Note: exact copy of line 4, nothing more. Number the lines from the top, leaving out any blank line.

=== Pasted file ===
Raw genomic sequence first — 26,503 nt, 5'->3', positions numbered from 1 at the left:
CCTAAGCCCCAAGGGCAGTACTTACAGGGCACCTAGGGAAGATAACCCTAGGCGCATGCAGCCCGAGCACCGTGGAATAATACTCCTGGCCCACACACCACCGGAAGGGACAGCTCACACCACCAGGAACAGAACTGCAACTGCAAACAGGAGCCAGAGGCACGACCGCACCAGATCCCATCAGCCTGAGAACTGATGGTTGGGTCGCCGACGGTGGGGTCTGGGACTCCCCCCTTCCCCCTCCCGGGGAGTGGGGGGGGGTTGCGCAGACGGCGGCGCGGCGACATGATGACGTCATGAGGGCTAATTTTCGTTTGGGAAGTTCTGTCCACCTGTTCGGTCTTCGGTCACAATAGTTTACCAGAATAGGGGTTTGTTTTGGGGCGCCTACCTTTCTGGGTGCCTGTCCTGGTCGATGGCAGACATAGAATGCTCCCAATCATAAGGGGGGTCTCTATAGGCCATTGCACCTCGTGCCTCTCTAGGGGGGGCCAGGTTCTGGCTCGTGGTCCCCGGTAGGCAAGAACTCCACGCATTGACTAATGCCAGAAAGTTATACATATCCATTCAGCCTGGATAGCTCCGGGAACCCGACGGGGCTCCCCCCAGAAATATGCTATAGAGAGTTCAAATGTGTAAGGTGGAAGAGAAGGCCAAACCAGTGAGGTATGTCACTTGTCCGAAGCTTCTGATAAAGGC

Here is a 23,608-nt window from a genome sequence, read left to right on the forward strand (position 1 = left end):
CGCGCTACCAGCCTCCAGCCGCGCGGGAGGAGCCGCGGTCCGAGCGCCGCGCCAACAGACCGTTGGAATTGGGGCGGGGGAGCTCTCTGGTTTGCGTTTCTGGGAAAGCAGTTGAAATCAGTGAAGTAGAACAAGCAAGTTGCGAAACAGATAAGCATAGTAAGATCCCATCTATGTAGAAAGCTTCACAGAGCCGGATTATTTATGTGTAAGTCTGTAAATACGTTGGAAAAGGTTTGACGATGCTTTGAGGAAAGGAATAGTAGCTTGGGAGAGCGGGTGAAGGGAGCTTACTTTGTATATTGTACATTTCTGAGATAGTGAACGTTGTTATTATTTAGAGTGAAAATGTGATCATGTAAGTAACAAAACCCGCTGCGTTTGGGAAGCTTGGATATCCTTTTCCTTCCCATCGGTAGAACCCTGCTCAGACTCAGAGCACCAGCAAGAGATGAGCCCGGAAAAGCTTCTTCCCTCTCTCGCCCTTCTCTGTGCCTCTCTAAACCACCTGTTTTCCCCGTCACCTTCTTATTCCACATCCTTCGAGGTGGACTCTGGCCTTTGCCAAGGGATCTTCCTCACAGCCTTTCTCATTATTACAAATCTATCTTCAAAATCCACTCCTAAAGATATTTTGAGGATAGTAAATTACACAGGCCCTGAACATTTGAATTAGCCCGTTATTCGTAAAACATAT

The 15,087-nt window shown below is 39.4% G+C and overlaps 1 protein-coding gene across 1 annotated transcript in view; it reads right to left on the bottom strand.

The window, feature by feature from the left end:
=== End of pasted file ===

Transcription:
CGCGCTACCAGCCTCCAGCCGCGCGGGAGGAGCCGCGGTCCGAGCGCCGCGCCAACAGACCGTTGGAATTGGGGCGGGGGAGCTCTCTGGTTTGCGTTTCTGGGAAAGCAGTTGAAATCAGTGAAGTAGAACAAGCAAGTTGCGAAACAGATAAGCATAGTAAGATCCCATCTATGTAGAAAGCTTCACAGAGCCGGATTATTTATGTGTAAGTCTGTAAATACGTTGGAAAAGGTTTGACGATGCTTTGAGGAAAGGAATAGTAGCTTGGGAGAGCGGGTGAAGGGAGCTTACTTTGTATATTGTACATTTCTGAGATAGTGAACGTTGTTATTATTTAGAGTGAAAATGTGATCATGTAAGTAACAAAACCCGCTGCGTTTGGGAAGCTTGGATATCCTTTTCCTTCCCATCGGTAGAACCCTGCTCAGACTCAGAGCACCAGCAAGAGATGAGCCCGGAAAAGCTTCTTCCCTCTCTCGCCCTTCTCTGTGCCTCTCTAAACCACCTGTTTTCCCCGTCACCTTCTTATTCCACATCCTTCGAGGTGGACTCTGGCCTTTGCCAAGGGATCTTCCTCACAGCCTTTCTCATTATTACAAATCTATCTTCAAAATCCACTCCTAAAGATATTTTGAGGATAGTAAATTACACAGGCCCTGAACATTTGAATTAGCCCGTTATTCGTAAAACATAT